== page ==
The National Association of Chain Drug Stores (NACDS) and the National Community Pharmacists Association (NCPA) today praised a bipartisan Senate letter to Health and Human Services Secretary Alex Azar. The letter thanked the Secretary for concepts in the Centers for Medicare & Medicaid Services’ (CMS) proposed rule, Modernizing Part D and Medicare Advantage to Lower Drug Prices and Reduce Out-of-Pocket Expenses, that would reduce patients’ out-of-pocket drug costs through reform of pharmacy direct and indirect remuneration (DIR) fees in the Medicare Part D program.
Led by Sens. Shelley Moore Capito (R-WV) and Jon Tester (D-MT), and signed by 29 Senators, the letter states: “We believe the policy outlined in the proposed rule would provide needed relief from the impact pharmacy DIR fees have had on patients’ out-of-pocket costs and community pharmacies.”
The Senators point to the staggering increase in pharmacy DIR fees on pharmacies participating in the Part D program, which have increased by “more than 45,000 percent between 2010 and 2017.” The Senators explain that these retroactive fees, which are taken back from pharmacies months later rather than at the point of sale, cause a reimbursement uncertainty that jeopardizes pharmacies. Loopholes in the method of calculating patients’ copayments are such that the fees inflate the patients’ financial responsibility as well.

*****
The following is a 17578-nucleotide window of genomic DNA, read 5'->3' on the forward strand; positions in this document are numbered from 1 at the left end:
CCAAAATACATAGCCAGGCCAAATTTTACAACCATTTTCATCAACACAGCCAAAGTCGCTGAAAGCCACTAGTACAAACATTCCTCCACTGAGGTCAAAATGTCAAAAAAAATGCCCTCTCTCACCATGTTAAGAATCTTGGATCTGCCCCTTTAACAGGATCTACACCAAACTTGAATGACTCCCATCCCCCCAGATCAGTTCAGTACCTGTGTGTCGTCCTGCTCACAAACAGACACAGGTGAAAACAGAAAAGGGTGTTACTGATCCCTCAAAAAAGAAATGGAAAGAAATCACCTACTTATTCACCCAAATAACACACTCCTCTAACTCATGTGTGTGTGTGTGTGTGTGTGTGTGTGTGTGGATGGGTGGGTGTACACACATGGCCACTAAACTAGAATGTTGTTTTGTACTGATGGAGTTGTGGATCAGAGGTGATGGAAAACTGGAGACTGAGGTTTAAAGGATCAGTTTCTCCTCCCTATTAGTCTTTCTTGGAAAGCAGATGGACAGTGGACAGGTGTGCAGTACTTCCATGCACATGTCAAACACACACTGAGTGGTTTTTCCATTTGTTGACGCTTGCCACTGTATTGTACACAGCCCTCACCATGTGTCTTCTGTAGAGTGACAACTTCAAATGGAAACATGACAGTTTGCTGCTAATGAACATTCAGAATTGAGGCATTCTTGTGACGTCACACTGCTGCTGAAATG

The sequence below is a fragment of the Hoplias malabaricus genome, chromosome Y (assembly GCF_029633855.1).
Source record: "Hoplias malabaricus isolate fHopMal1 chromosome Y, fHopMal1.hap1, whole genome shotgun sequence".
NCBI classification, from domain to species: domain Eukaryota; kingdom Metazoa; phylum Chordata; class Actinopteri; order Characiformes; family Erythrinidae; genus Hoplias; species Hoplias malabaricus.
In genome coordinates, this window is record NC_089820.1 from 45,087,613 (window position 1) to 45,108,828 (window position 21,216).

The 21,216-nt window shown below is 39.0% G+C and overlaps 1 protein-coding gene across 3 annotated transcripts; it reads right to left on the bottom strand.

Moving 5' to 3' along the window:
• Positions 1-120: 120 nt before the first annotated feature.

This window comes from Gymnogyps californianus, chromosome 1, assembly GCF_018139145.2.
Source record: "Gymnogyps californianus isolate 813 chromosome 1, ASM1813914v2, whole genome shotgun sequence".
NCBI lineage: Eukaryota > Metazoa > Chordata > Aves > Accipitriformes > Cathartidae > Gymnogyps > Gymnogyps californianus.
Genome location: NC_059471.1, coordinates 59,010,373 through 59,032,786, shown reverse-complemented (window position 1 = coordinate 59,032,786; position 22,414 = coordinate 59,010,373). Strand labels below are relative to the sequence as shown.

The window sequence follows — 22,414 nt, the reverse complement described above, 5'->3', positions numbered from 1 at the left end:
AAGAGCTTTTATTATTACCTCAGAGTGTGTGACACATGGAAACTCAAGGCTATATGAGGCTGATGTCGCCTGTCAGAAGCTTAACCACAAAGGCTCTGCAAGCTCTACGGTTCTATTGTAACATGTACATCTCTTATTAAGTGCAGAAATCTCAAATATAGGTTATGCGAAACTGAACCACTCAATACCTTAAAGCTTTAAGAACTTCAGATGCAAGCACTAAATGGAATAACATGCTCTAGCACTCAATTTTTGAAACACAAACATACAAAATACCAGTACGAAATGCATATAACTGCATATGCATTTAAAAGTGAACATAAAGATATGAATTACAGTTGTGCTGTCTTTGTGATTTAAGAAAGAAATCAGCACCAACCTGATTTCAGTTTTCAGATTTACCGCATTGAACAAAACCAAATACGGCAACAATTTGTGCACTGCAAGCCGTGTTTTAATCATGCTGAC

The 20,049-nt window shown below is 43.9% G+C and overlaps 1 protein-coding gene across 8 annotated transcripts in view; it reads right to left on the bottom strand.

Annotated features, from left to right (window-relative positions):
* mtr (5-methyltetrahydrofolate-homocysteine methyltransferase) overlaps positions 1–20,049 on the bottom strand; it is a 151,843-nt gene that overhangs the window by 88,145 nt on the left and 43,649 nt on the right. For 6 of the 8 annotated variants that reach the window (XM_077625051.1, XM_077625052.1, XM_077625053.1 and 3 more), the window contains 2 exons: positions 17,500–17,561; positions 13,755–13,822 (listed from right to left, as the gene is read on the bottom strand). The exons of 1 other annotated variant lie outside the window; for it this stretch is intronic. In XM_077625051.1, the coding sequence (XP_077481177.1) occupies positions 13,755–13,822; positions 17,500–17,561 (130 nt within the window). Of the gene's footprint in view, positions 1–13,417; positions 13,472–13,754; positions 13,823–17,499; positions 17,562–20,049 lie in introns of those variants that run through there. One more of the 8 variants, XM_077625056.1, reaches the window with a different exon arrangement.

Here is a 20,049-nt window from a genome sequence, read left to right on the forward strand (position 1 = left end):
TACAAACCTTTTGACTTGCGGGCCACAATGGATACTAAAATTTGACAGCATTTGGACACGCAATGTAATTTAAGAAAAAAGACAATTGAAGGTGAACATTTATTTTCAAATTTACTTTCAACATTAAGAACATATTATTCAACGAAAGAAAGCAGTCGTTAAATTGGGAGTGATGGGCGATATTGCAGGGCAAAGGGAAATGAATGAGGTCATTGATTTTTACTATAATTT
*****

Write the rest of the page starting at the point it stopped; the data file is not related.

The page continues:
“We are grateful to Sens. Capito and Tester—and all the Senators who signed the letter—for highlighting the serious repercussions to patients and pharmacies that pharmacy DIR fees cause, and for urging Secretary Azar to finalize this reform quickly to help reduce patients’ out-of-pocket costs, improve patient health outcomes, and reduce overall costs,” said NACDS President & CEO Steven C. Anderson, IOM, CAE.
“We appreciate the Senators’ support on this vital issue, which urgently needs to be resolved. The increase in pharmacy DIR fees has caused higher costs for patients, which lead to reduced medication adherence and poorer patient health outcomes,” said NCPA CEO B. Douglas Hoey, pharmacist, MBA. “As CMS has noted, revising the structure of these fees could result in billions of dollars in savings for patients.”
The Senators conclude by urging Secretary Azar to act swiftly on pharmacy DIR reform to eliminate the retroactive nature of these fees and to pass the subsequent savings on to those who need it most—patients.
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Founded in 1898, the National Community Pharmacists Association (NCPA) is the voice for the community pharmacist, representing 22,000 pharmacies that employ 250,000 individuals nationwide. Community pharmacies are rooted in the communities where they are located and are among America’s most accessible health care providers.